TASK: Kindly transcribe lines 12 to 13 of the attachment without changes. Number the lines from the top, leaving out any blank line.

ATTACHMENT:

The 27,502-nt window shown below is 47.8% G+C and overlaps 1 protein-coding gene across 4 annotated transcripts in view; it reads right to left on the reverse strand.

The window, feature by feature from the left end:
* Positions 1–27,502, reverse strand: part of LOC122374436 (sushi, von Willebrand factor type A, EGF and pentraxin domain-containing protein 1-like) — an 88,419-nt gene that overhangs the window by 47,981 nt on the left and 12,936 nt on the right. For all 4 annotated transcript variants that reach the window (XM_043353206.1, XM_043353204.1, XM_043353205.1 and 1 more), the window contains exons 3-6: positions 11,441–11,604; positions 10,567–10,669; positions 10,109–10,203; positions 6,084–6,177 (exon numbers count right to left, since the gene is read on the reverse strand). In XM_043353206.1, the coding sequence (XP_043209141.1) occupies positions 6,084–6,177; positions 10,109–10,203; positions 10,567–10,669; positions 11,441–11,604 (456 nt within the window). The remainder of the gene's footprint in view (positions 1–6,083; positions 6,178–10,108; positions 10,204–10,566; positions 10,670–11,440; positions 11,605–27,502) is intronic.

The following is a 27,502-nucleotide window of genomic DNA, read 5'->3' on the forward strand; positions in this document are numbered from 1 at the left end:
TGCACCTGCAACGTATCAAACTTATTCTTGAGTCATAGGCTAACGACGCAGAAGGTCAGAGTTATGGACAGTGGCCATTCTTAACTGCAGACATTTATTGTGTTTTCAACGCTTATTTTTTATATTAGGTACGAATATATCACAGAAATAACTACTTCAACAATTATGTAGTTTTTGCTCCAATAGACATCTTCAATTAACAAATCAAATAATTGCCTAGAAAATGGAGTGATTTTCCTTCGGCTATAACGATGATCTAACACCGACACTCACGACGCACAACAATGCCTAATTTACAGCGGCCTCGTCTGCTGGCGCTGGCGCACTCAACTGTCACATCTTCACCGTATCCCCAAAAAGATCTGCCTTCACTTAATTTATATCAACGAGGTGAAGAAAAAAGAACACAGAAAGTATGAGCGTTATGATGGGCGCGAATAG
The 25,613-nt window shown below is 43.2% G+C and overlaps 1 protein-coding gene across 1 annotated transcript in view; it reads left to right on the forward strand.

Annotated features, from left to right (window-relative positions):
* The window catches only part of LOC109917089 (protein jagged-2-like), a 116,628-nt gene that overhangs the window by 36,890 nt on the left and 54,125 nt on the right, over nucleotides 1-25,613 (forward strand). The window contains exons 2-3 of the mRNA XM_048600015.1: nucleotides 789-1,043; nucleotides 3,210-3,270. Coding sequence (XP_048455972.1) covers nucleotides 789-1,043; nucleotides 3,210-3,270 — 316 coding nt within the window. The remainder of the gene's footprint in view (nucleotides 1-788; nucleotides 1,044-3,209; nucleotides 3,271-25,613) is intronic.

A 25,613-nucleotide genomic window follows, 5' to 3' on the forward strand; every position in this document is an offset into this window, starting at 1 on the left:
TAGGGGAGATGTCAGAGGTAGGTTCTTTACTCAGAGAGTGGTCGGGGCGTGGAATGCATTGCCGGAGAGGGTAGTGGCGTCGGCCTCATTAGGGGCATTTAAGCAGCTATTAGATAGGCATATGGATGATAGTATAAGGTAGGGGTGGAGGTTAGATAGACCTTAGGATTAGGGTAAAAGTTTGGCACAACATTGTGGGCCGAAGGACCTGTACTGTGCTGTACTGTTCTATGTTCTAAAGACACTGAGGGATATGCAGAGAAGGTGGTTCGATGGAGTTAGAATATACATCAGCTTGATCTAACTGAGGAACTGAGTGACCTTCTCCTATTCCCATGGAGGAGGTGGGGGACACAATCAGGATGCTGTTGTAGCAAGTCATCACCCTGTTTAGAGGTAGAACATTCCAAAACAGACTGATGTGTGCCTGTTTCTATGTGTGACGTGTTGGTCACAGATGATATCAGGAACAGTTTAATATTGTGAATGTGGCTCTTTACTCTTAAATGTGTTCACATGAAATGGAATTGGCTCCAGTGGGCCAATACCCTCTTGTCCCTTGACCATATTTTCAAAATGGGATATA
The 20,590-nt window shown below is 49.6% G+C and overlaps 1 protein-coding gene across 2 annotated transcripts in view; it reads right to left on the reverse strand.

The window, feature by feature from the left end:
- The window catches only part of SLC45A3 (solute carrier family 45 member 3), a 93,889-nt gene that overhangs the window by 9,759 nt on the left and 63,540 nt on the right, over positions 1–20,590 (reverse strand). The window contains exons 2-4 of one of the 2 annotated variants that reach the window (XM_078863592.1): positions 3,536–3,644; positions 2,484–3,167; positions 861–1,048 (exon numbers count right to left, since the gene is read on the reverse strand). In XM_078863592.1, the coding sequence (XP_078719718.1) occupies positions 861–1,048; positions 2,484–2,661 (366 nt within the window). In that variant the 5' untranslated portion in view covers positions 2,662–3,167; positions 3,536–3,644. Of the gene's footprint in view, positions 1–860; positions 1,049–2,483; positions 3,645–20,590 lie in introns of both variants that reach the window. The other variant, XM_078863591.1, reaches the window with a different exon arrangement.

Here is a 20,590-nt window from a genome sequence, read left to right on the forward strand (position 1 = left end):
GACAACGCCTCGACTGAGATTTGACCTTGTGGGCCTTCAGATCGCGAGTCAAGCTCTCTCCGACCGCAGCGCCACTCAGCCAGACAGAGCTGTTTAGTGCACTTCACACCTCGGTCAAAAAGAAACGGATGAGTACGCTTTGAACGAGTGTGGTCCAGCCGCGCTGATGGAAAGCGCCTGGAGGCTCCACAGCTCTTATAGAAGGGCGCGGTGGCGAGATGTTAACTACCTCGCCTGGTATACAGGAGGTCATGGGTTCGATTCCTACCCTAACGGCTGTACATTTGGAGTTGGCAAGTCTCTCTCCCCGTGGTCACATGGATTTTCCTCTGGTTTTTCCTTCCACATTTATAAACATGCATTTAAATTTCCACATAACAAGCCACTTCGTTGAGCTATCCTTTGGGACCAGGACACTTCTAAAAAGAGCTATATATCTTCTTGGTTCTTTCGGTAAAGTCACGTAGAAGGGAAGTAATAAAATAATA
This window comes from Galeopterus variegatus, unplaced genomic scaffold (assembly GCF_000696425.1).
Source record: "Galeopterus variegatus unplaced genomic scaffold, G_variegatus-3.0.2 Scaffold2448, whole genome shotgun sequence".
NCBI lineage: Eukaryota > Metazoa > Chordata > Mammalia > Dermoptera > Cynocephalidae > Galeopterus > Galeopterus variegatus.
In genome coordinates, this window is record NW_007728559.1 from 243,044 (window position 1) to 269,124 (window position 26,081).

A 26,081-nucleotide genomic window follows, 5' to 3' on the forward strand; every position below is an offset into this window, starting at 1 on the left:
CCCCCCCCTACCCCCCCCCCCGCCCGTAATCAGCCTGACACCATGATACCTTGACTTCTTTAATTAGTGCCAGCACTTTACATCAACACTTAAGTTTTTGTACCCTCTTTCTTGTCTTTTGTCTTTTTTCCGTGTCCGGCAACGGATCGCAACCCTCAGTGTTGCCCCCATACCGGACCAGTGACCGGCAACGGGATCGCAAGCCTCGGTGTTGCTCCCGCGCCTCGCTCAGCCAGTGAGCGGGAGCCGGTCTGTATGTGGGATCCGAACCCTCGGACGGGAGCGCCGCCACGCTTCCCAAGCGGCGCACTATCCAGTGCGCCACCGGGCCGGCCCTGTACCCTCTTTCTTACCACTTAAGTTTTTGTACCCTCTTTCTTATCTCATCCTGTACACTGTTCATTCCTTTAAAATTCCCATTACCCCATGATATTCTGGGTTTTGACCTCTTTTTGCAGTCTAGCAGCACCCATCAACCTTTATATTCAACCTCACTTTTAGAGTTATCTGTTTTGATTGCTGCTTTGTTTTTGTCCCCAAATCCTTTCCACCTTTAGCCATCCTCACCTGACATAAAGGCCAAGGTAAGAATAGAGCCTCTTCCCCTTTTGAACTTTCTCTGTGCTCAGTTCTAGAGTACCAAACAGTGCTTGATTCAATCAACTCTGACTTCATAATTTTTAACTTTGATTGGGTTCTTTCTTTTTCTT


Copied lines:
The window, feature by feature from the left end:
- The window catches only part of SLC45A3 (solute carrier family 45 member 3), a 93,889-nt gene that overhangs the window by 9,759 nt on the left and 63,540 nt on the right, over positions 1–20,590 (reverse strand). The window contains exons 2-4 of one of the 2 annotated variants that reach the window (XM_078863592.1): positions 3,536–3,644; positions 2,484–3,167; positions 861–1,048 (exon numbers count right to left, since the gene is read on the reverse strand). In XM_078863592.1, the coding sequence (XP_078719718.1) occupies positions 861–1,048; positions 2,484–2,661 (366 nt within the window). In that variant the 5' untranslated portion in view covers positions 2,662–3,167; positions 3,536–3,644. Of the gene's footprint in view, positions 1–860; positions 1,049–2,483; positions 3,645–20,590 lie in introns of both variants that reach the window. The other variant, XM_078863591.1, reaches the window with a different exon arrangement.